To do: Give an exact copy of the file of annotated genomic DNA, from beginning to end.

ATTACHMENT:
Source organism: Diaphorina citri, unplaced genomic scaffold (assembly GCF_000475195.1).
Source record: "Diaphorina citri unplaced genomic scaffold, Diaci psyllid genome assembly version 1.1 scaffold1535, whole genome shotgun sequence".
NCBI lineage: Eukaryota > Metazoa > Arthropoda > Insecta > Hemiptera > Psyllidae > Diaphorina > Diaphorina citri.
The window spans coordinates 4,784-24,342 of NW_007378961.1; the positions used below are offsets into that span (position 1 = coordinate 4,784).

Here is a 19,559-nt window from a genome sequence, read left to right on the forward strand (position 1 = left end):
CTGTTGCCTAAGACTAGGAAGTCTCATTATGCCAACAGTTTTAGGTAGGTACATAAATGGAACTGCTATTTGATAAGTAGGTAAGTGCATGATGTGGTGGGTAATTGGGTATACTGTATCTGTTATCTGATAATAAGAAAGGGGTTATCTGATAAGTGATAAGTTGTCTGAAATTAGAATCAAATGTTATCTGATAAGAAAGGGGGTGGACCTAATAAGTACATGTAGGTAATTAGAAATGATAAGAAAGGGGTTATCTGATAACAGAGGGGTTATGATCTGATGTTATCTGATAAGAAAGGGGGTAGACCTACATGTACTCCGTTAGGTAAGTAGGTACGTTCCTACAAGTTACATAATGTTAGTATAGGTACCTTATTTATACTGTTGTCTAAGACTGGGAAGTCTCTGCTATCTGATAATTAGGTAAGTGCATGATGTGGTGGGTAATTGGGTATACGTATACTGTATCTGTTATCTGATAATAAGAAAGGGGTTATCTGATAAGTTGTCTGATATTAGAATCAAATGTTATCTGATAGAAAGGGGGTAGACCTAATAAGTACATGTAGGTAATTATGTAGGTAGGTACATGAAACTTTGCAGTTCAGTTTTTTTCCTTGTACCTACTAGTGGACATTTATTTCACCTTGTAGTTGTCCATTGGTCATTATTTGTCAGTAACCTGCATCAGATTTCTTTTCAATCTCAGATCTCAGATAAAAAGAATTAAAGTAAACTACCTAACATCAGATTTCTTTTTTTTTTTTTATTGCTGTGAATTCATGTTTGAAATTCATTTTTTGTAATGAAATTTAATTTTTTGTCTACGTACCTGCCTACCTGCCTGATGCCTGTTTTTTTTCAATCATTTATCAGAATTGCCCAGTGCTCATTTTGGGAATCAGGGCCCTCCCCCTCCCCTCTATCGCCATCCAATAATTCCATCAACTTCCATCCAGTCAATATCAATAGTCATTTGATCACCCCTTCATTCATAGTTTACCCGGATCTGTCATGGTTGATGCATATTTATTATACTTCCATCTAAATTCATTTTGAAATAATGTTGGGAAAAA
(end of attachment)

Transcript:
Source organism: Diaphorina citri, unplaced genomic scaffold (assembly GCF_000475195.1).
Source record: "Diaphorina citri unplaced genomic scaffold, Diaci psyllid genome assembly version 1.1 scaffold1535, whole genome shotgun sequence".
NCBI lineage: Eukaryota > Metazoa > Arthropoda > Insecta > Hemiptera > Psyllidae > Diaphorina > Diaphorina citri.
The window spans coordinates 4,784-24,342 of NW_007378961.1; the positions used below are offsets into that span (position 1 = coordinate 4,784).

Here is a 19,559-nt window from a genome sequence, read left to right on the forward strand (position 1 = left end):
CTGTTGCCTAAGACTAGGAAGTCTCATTATGCCAACAGTTTTAGGTAGGTACATAAATGGAACTGCTATTTGATAAGTAGGTAAGTGCATGATGTGGTGGGTAATTGGGTATACTGTATCTGTTATCTGATAATAAGAAAGGGGTTATCTGATAAGTGATAAGTTGTCTGAAATTAGAATCAAATGTTATCTGATAAGAAAGGGGGTGGACCTAATAAGTACATGTAGGTAATTAGAAATGATAAGAAAGGGGTTATCTGATAACAGAGGGGTTATGATCTGATGTTATCTGATAAGAAAGGGGGTAGACCTACATGTACTCCGTTAGGTAAGTAGGTACGTTCCTACAAGTTACATAATGTTAGTATAGGTACCTTATTTATACTGTTGTCTAAGACTGGGAAGTCTCTGCTATCTGATAATTAGGTAAGTGCATGATGTGGTGGGTAATTGGGTATACGTATACTGTATCTGTTATCTGATAATAAGAAAGGGGTTATCTGATAAGTTGTCTGATATTAGAATCAAATGTTATCTGATAGAAAGGGGGTAGACCTAATAAGTACATGTAGGTAATTATGTAGGTAGGTACATGAAACTTTGCAGTTCAGTTTTTTTCCTTGTACCTACTAGTGGACATTTATTTCACCTTGTAGTTGTCCATTGGTCATTATTTGTCAGTAACCTGCATCAGATTTCTTTTCAATCTCAGATCTCAGATAAAAAGAATTAAAGTAAACTACCTAACATCAGATTTCTTTTTTTTTTTTTATTGCTGTGAATTCATGTTTGAAATTCATTTTTTGTAATGAAATTTAATTTTTTGTCTACGTACCTGCCTACCTGCCTGATGCCTGTTTTTTTTCAATCATTTATCAGAATTGCCCAGTGCTCATTTTGGGAATCAGGGCCCTCCCCCTCCCCTCTATCGCCATCCAATAATTCCATCAACTTCCATCCAGTCAATATCAATAGTCATTTGATCACCCCTTCATTCATAGTTTACCCGGATCTGTCATGGTTGATGCATATTTATTATACTTCCATCTAAATTCATTTTGAAATAATGTTGGGAAAAA